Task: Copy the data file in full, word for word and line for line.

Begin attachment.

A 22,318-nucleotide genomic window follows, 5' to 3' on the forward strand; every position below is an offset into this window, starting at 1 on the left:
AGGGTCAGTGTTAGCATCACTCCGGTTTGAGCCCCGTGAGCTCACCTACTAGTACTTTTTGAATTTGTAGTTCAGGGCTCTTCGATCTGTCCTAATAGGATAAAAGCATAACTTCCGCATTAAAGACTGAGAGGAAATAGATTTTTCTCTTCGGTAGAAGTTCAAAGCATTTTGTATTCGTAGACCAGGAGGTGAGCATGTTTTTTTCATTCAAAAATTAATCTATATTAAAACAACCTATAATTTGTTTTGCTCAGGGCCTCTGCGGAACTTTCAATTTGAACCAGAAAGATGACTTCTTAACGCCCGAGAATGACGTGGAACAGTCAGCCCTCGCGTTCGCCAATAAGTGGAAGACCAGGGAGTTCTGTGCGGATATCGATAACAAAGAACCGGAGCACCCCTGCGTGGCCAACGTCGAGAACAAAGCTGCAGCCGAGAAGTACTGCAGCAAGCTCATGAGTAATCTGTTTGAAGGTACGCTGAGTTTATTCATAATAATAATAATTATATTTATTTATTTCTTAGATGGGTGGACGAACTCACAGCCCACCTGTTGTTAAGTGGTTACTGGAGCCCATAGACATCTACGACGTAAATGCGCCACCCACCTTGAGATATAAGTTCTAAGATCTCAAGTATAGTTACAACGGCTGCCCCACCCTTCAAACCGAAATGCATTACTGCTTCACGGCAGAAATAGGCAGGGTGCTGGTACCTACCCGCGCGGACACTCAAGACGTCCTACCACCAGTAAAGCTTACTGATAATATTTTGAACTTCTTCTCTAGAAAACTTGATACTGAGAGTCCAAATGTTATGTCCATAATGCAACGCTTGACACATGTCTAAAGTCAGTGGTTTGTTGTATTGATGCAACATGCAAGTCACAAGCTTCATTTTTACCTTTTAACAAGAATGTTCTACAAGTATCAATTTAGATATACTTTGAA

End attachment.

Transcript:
A 22,318-nucleotide genomic window follows, 5' to 3' on the forward strand; every position below is an offset into this window, starting at 1 on the left:
AGGGTCAGTGTTAGCATCACTCCGGTTTGAGCCCCGTGAGCTCACCTACTAGTACTTTTTGAATTTGTAGTTCAGGGCTCTTCGATCTGTCCTAATAGGATAAAAGCATAACTTCCGCATTAAAGACTGAGAGGAAATAGATTTTTCTCTTCGGTAGAAGTTCAAAGCATTTTGTATTCGTAGACCAGGAGGTGAGCATGTTTTTTTCATTCAAAAATTAATCTATATTAAAACAACCTATAATTTGTTTTGCTCAGGGCCTCTGCGGAACTTTCAATTTGAACCAGAAAGATGACTTCTTAACGCCCGAGAATGACGTGGAACAGTCAGCCCTCGCGTTCGCCAATAAGTGGAAGACCAGGGAGTTCTGTGCGGATATCGATAACAAAGAACCGGAGCACCCCTGCGTGGCCAACGTCGAGAACAAAGCTGCAGCCGAGAAGTACTGCAGCAAGCTCATGAGTAATCTGTTTGAAGGTACGCTGAGTTTATTCATAATAATAATAATTATATTTATTTATTTCTTAGATGGGTGGACGAACTCACAGCCCACCTGTTGTTAAGTGGTTACTGGAGCCCATAGACATCTACGACGTAAATGCGCCACCCACCTTGAGATATAAGTTCTAAGATCTCAAGTATAGTTACAACGGCTGCCCCACCCTTCAAACCGAAATGCATTACTGCTTCACGGCAGAAATAGGCAGGGTGCTGGTACCTACCCGCGCGGACACTCAAGACGTCCTACCACCAGTAAAGCTTACTGATAATATTTTGAACTTCTTCTCTAGAAAACTTGATACTGAGAGTCCAAATGTTATGTCCATAATGCAACGCTTGACACATGTCTAAAGTCAGTGGTTTGTTGTATTGATGCAACATGCAAGTCACAAGCTTCATTTTTACCTTTTAACAAGAATGTTCTACAAGTATCAATTTAGATATACTTTGAA